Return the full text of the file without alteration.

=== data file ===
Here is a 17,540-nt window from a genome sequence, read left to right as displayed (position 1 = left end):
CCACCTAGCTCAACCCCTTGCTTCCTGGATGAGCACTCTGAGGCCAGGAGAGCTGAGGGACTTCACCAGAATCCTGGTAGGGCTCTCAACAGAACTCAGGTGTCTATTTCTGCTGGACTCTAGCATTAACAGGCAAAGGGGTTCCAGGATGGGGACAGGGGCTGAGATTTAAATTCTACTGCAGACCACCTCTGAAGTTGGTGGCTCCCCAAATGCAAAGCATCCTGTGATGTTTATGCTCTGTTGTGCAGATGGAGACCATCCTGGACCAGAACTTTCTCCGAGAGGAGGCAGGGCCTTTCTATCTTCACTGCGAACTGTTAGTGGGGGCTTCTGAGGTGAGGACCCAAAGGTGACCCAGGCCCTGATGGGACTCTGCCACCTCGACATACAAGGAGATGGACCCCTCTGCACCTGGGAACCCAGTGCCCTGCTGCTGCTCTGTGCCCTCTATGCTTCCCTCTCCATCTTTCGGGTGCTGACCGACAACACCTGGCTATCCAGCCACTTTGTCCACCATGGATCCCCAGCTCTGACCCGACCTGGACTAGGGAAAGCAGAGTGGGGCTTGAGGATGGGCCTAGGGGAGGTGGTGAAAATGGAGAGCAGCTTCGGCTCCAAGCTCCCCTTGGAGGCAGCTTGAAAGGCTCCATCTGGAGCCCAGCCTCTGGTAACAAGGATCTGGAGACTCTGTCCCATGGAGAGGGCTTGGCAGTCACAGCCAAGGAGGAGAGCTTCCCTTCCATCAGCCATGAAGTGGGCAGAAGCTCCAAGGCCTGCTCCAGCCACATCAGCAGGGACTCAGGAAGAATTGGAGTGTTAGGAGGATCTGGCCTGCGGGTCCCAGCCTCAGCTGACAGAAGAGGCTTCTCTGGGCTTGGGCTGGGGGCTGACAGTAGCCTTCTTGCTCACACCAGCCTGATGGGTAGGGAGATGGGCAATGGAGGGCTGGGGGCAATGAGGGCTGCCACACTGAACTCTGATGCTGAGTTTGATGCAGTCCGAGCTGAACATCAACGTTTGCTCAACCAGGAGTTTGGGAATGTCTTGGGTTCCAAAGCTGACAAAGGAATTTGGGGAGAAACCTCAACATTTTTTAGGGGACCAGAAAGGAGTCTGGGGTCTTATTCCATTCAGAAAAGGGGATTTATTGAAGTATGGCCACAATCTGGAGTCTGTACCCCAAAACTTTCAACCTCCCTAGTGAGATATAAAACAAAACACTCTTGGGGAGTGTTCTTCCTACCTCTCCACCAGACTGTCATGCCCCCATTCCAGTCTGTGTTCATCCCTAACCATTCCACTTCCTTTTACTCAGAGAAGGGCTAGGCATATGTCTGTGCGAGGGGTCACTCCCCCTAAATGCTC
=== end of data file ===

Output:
Here is a 17,540-nt window from a genome sequence, read left to right as displayed (position 1 = left end):
CCACCTAGCTCAACCCCTTGCTTCCTGGATGAGCACTCTGAGGCCAGGAGAGCTGAGGGACTTCACCAGAATCCTGGTAGGGCTCTCAACAGAACTCAGGTGTCTATTTCTGCTGGACTCTAGCATTAACAGGCAAAGGGGTTCCAGGATGGGGACAGGGGCTGAGATTTAAATTCTACTGCAGACCACCTCTGAAGTTGGTGGCTCCCCAAATGCAAAGCATCCTGTGATGTTTATGCTCTGTTGTGCAGATGGAGACCATCCTGGACCAGAACTTTCTCCGAGAGGAGGCAGGGCCTTTCTATCTTCACTGCGAACTGTTAGTGGGGGCTTCTGAGGTGAGGACCCAAAGGTGACCCAGGCCCTGATGGGACTCTGCCACCTCGACATACAAGGAGATGGACCCCTCTGCACCTGGGAACCCAGTGCCCTGCTGCTGCTCTGTGCCCTCTATGCTTCCCTCTCCATCTTTCGGGTGCTGACCGACAACACCTGGCTATCCAGCCACTTTGTCCACCATGGATCCCCAGCTCTGACCCGACCTGGACTAGGGAAAGCAGAGTGGGGCTTGAGGATGGGCCTAGGGGAGGTGGTGAAAATGGAGAGCAGCTTCGGCTCCAAGCTCCCCTTGGAGGCAGCTTGAAAGGCTCCATCTGGAGCCCAGCCTCTGGTAACAAGGATCTGGAGACTCTGTCCCATGGAGAGGGCTTGGCAGTCACAGCCAAGGAGGAGAGCTTCCCTTCCATCAGCCATGAAGTGGGCAGAAGCTCCAAGGCCTGCTCCAGCCACATCAGCAGGGACTCAGGAAGAATTGGAGTGTTAGGAGGATCTGGCCTGCGGGTCCCAGCCTCAGCTGACAGAAGAGGCTTCTCTGGGCTTGGGCTGGGGGCTGACAGTAGCCTTCTTGCTCACACCAGCCTGATGGGTAGGGAGATGGGCAATGGAGGGCTGGGGGCAATGAGGGCTGCCACACTGAACTCTGATGCTGAGTTTGATGCAGTCCGAGCTGAACATCAACGTTTGCTCAACCAGGAGTTTGGGAATGTCTTGGGTTCCAAAGCTGACAAAGGAATTTGGGGAGAAACCTCAACATTTTTTAGGGGACCAGAAAGGAGTCTGGGGTCTTATTCCATTCAGAAAAGGGGATTTATTGAAGTATGGCCACAATCTGGAGTCTGTACCCCAAAACTTTCAACCTCCCTAGTGAGATATAAAACAAAACACTCTTGGGGAGTGTTCTTCCTACCTCTCCACCAGACTGTCATGCCCCCATTCCAGTCTGTGTTCATCCCTAACCATTCCACTTCCTTTTACTCAGAGAAGGGCTAGGCATATGTCTGTGCGAGGGGTCACTCCCCCTAAATGCTC